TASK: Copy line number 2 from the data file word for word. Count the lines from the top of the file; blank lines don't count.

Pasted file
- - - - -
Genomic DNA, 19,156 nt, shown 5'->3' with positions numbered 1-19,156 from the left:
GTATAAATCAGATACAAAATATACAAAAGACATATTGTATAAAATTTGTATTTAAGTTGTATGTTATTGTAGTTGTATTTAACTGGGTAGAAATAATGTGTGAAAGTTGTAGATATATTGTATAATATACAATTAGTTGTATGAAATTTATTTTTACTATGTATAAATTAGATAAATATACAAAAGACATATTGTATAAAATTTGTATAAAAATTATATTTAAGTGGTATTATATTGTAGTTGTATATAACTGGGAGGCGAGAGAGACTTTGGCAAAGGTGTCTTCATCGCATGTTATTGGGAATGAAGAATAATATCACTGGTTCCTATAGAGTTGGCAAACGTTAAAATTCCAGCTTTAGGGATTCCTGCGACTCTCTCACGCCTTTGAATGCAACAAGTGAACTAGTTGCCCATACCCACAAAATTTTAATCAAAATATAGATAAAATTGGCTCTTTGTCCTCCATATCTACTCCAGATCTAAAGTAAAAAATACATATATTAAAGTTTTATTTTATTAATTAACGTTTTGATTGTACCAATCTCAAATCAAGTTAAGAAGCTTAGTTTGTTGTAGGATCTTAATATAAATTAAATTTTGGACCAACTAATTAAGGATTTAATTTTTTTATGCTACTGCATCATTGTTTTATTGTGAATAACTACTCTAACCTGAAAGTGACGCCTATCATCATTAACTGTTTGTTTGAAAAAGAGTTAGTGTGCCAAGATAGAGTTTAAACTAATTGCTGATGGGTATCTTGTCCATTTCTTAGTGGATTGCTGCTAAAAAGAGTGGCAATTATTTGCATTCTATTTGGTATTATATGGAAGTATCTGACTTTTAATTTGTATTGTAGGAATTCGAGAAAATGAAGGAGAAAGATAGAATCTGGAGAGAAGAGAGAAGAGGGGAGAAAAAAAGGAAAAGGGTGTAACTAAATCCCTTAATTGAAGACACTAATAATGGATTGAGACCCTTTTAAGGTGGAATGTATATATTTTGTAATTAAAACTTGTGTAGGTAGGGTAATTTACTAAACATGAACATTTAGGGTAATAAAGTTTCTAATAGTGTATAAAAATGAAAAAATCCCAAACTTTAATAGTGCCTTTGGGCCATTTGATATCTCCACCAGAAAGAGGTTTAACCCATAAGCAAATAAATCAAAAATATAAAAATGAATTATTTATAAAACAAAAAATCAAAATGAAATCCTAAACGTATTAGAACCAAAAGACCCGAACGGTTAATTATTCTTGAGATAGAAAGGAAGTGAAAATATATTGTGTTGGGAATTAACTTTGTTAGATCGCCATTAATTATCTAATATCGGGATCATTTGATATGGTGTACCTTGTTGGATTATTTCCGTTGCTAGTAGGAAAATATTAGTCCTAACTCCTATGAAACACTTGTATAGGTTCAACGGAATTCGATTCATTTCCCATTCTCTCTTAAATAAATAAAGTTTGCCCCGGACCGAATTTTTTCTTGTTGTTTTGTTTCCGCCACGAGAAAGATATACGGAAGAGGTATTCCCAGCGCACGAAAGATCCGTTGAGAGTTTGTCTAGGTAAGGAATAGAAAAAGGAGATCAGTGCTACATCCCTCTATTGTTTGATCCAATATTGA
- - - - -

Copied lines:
GTATAAATCAGATACAAAATATACAAAAGACATATTGTATAAAATTTGTATTTAAGTTGTATGTTATTGTAGTTGTATTTAACTGGGTAGAAATAATGTGTGAAAGTTGTAGATATATTGTATAATATACAATTAGTTGTATGAAATTTATTTTTACTATGTATAAATTAGATAAATATACAAAAGACATATTGTATAAAATTTGTATAAAAATTATATTTAAGTGGTATTATATTGTAGTTGTATATAACTGGGAGGCGAGAGAGACTTTGGCAAAGGTGTCTTCATCGCATGTTATTGGGAATGAAGAATAATATCACTGGTTCCTATAGAGTTGGCAAACGTTAAAATTCCAGCTTTAGGGATTCCTGCGACTCTCTCACGCCTTTGAATGCAACAAGTGAACTAGTTGCCCATACCCACAAAATTTTAATCAAAATATAGATAAAATTGGCTCTTTGTCCTCCATATCTACTCCAGATCTAAAGTAAAAAATACATATATTAAAGTTTTATTTTATTAATTAACGTTTTGATTGTACCAATCTCAAATCAAGTTAAGAAGCTTAGTTTGTTGTAGGATCTTAATATAAATTAAATTTTGGACCAACTAATTAAGGATTTAATTTTTTTATGCTACTGCATCATTGTTTTATTGTGAATAACTACTCTAACCTGAAAGTGACGCCTATCATCATTAACTGTTTGTTTGAAAAAGAGTTAGTGTGCCAAGATAGAGTTTAAACTAATTGCTGATGGGTATCTTGTCCATTTCTTAGTGGATTGCTGCTAAAAAGAGTGGCAATTATTTGCATTCTATTTGGTATTATATGGAAGTATCTGACTTTTAATTTGTATTGTAGGAATTCGAGAAAATGAAGGAGAAAGATAGAATCTGGAGAGAAGAGAGAAGAGGGGAGAAAAAAAGGAAAAGGGTGTAACTAAATCCCTTAATTGAAGACACTAATAATGGATTGAGACCCTTTTAAGGTGGAATGTATATATTTTGTAATTAAAACTTGTGTAGGTAGGGTAATTTACTAAACATGAACATTTAGGGTAATAAAGTTTCTAATAGTGTATAAAAATGAAAAAATCCCAAACTTTAATAGTGCCTTTGGGCCATTTGATATCTCCACCAGAAAGAGGTTTAACCCATAAGCAAATAAATCAAAAATATAAAAATGAATTATTTATAAAACAAAAAATCAAAATGAAATCCTAAACGTATTAGAACCAAAAGACCCGAACGGTTAATTATTCTTGAGATAGAAAGGAAGTGAAAATATATTGTGTTGGGAATTAACTTTGTTAGATCGCCATTAATTATCTAATATCGGGATCATTTGATATGGTGTACCTTGTTGGATTATTTCCGTTGCTAGTAGGAAAATATTAGTCCTAACTCCTATGAAACACTTGTATAGGTTCAACGGAATTCGATTCATTTCCCATTCTCTCTTAAATAAATAAAGTTTGCCCCGGACCGAATTTTTTCTTGTTGTTTTGTTTCCGCCACGAGAAAGATATACGGAAGAGGTATTCCCAGCGCACGAAAGATCCGTTGAGAGTTTGTCTAGGTAAGGAATAGAAAAAGGAGATCAGTGCTACATCCCTCTATTGTTTGATCCAATATTGA